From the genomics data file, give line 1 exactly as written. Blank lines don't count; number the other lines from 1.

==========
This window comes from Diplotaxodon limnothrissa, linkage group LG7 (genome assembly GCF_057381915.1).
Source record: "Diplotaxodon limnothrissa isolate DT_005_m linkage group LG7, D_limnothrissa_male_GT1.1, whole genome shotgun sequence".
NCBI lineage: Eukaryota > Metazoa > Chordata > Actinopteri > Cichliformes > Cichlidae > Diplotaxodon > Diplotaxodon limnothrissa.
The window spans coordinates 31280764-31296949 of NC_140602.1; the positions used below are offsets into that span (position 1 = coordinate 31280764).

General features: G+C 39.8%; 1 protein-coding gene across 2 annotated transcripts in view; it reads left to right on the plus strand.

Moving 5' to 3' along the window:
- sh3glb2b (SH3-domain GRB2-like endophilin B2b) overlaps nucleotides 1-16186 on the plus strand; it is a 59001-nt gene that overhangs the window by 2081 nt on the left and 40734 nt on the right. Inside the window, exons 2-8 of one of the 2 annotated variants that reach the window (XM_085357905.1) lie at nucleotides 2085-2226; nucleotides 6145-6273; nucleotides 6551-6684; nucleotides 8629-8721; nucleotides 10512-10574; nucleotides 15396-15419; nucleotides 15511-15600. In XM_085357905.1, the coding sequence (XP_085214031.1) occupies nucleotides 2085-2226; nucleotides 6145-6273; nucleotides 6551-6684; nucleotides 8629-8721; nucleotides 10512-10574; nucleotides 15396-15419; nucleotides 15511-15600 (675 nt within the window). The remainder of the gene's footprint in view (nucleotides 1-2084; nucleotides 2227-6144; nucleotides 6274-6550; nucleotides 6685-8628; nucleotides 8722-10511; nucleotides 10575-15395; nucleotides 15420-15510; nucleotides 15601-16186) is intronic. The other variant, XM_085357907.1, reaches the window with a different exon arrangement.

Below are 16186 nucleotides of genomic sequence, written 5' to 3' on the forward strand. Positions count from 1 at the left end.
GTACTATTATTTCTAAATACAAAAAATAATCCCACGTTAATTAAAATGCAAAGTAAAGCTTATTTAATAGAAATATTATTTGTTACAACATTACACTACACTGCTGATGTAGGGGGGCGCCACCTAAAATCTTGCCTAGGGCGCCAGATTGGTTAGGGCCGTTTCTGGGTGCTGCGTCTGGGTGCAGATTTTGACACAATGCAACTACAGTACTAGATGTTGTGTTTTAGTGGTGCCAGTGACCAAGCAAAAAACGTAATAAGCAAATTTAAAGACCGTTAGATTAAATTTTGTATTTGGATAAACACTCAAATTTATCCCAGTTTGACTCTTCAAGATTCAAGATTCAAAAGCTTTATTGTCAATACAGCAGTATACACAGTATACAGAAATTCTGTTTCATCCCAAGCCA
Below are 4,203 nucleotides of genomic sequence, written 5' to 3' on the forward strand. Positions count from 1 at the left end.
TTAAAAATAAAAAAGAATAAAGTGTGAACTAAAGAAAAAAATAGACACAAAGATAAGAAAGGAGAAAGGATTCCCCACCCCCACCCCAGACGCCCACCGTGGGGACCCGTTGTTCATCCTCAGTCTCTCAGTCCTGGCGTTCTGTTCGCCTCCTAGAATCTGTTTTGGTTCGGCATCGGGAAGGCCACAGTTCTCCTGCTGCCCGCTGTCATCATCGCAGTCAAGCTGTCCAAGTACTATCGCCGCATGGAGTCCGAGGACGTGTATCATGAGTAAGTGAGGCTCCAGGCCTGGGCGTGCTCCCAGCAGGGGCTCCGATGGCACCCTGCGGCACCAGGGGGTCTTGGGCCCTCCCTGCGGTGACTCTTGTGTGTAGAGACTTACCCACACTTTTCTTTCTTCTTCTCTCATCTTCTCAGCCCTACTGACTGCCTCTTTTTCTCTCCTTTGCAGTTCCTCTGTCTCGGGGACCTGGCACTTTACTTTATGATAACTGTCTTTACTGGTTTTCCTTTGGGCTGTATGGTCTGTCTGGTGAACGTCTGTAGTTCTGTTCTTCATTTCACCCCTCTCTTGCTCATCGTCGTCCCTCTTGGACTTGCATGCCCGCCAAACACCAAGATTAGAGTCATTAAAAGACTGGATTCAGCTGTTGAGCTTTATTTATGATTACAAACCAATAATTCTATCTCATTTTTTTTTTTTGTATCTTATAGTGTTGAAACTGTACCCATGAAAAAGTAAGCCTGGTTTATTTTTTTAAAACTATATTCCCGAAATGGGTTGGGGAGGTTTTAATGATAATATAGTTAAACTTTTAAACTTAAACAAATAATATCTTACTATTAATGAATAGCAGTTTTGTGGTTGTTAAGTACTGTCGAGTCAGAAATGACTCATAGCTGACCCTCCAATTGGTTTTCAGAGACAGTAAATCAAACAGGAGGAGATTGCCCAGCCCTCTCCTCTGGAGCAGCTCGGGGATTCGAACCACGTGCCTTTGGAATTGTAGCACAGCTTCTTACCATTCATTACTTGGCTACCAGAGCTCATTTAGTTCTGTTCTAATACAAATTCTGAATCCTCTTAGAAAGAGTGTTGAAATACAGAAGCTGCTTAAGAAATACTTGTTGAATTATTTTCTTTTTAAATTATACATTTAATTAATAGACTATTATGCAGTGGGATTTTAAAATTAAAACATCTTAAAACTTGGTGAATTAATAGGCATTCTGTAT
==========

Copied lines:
This window comes from Diplotaxodon limnothrissa, linkage group LG7 (genome assembly GCF_057381915.1).